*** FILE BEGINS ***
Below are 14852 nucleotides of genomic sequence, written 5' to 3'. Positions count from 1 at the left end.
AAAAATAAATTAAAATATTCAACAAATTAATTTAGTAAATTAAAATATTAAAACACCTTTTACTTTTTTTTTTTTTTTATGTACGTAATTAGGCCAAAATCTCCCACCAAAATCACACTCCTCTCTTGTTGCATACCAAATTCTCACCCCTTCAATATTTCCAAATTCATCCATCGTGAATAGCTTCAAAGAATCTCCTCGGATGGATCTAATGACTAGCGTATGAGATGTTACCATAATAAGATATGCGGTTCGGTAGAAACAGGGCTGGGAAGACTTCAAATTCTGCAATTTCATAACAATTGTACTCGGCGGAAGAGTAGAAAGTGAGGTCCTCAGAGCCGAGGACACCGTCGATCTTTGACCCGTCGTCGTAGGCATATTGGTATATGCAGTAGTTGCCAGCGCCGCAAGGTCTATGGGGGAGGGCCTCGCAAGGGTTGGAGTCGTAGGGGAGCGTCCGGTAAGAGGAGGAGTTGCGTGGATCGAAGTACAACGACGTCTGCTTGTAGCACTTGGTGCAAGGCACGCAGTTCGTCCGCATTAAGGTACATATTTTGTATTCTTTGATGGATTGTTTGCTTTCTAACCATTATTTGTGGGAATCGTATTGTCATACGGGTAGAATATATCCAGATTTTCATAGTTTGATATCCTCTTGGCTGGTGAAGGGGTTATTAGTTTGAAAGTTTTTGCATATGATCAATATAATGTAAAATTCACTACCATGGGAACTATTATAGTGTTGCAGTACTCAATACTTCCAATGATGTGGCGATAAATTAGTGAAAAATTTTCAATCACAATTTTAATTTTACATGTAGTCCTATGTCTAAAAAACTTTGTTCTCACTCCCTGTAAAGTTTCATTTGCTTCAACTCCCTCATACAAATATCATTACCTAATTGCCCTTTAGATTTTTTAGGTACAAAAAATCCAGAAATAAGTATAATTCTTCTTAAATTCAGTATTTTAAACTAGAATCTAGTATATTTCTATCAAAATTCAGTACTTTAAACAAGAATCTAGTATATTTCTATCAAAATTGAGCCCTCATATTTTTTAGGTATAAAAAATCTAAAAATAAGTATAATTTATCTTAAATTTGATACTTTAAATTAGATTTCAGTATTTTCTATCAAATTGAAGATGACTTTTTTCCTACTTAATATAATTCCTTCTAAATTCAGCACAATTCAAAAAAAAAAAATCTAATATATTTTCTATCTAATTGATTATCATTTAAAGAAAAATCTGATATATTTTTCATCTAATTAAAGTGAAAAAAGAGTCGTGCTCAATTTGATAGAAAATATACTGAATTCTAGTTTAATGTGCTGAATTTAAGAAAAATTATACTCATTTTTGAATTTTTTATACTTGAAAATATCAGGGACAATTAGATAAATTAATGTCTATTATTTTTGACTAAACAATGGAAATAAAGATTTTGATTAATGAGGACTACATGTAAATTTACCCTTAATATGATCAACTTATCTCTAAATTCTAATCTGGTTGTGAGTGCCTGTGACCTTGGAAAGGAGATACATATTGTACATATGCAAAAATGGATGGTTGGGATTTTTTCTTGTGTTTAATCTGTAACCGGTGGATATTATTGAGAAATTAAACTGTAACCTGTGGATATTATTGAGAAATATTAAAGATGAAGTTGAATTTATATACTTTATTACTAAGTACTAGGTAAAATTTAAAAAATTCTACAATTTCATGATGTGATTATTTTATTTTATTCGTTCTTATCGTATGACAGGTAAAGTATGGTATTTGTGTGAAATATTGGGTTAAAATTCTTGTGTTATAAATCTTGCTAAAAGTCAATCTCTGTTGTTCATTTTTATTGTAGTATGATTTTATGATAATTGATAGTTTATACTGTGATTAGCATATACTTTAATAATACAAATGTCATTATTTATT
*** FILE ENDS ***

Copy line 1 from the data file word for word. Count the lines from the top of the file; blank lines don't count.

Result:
Below are 14852 nucleotides of genomic sequence, written 5' to 3'. Positions count from 1 at the left end.